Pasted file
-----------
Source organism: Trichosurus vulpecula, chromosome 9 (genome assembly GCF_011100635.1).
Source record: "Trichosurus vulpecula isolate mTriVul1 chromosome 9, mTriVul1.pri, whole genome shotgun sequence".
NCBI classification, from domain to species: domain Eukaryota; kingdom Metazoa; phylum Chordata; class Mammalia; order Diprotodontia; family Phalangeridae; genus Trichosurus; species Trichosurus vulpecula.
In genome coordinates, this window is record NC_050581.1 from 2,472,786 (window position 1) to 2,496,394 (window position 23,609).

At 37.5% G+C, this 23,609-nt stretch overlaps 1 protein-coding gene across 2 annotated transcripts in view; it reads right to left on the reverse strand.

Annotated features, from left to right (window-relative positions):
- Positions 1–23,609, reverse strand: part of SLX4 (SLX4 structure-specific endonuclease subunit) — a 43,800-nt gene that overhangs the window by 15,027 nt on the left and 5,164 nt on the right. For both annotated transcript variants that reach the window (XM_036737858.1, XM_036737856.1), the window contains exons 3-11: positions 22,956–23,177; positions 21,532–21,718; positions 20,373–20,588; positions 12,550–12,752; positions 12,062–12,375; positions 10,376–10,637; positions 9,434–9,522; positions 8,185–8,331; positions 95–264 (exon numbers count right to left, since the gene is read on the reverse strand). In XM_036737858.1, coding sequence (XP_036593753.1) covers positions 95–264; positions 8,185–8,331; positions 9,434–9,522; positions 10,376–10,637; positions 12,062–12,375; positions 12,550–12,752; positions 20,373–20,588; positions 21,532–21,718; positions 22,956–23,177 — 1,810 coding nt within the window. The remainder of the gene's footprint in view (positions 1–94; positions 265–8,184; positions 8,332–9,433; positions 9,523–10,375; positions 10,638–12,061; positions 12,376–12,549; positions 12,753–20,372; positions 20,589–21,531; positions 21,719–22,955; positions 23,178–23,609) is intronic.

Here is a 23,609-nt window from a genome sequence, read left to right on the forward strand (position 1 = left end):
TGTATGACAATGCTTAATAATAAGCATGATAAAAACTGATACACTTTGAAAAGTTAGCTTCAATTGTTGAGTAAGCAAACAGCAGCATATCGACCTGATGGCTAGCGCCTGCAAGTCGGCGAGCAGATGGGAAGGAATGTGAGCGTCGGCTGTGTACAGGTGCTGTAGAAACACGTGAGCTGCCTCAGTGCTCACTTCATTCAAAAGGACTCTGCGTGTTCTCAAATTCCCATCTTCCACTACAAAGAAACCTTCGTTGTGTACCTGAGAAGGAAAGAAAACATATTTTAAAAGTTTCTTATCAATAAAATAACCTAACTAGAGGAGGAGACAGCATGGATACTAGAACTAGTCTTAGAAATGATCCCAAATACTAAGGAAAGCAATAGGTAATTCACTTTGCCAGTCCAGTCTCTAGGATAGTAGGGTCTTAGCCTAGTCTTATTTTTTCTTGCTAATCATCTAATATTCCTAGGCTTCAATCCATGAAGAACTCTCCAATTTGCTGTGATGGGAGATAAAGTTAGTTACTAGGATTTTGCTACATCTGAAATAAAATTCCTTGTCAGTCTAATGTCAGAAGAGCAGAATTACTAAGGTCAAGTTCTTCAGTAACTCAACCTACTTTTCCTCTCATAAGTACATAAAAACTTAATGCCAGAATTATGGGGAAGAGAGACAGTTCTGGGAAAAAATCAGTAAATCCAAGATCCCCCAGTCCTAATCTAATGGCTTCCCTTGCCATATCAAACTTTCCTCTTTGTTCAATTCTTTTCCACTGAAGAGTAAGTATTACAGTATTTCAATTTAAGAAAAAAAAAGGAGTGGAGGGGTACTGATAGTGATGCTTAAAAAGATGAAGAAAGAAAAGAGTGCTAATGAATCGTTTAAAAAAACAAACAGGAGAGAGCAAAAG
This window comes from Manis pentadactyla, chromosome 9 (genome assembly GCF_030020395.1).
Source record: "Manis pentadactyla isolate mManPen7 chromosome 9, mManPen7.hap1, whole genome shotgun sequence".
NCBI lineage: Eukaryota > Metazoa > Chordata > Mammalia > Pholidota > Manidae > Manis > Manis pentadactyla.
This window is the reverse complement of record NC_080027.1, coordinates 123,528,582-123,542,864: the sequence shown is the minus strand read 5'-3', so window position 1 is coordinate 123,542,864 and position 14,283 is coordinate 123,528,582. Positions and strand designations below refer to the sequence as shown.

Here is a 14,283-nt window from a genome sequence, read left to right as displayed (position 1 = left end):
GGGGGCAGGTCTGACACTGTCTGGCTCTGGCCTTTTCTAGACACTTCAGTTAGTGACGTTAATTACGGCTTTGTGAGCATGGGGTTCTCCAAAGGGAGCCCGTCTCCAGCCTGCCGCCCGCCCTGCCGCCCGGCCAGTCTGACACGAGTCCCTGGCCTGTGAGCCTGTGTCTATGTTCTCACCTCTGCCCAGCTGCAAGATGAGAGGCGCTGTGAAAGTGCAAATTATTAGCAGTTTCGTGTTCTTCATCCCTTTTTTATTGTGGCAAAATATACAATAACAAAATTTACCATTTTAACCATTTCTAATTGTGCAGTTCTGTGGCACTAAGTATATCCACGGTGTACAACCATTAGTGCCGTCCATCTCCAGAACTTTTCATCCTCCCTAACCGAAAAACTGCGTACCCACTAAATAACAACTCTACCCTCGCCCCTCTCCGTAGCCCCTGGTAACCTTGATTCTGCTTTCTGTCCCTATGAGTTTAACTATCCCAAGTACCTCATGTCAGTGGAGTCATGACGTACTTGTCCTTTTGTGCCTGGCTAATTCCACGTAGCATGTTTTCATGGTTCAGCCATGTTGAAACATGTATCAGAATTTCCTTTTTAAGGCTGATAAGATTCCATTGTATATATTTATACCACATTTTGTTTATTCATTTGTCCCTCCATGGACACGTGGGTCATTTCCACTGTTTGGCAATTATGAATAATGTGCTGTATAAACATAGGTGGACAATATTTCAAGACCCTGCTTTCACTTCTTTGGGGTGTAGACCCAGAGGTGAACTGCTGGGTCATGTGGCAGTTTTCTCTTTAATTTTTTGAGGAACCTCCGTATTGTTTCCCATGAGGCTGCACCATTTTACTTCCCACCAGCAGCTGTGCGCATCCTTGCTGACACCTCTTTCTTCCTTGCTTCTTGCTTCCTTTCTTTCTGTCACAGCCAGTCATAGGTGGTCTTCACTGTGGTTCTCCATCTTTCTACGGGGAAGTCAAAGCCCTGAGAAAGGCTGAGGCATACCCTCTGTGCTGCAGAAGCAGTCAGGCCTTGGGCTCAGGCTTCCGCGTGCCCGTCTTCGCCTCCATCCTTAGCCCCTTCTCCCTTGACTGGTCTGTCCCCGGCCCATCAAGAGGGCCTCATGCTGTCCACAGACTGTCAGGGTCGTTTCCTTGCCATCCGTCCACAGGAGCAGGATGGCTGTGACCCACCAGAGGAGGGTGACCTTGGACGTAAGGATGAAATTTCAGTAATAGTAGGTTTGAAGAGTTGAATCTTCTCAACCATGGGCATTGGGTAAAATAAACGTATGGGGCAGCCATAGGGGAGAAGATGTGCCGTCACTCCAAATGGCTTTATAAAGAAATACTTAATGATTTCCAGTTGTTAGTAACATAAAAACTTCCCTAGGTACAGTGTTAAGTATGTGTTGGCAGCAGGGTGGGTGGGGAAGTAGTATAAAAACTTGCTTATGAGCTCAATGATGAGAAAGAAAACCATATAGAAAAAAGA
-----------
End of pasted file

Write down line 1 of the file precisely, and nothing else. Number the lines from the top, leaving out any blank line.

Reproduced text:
Source organism: Trichosurus vulpecula, chromosome 9 (genome assembly GCF_011100635.1).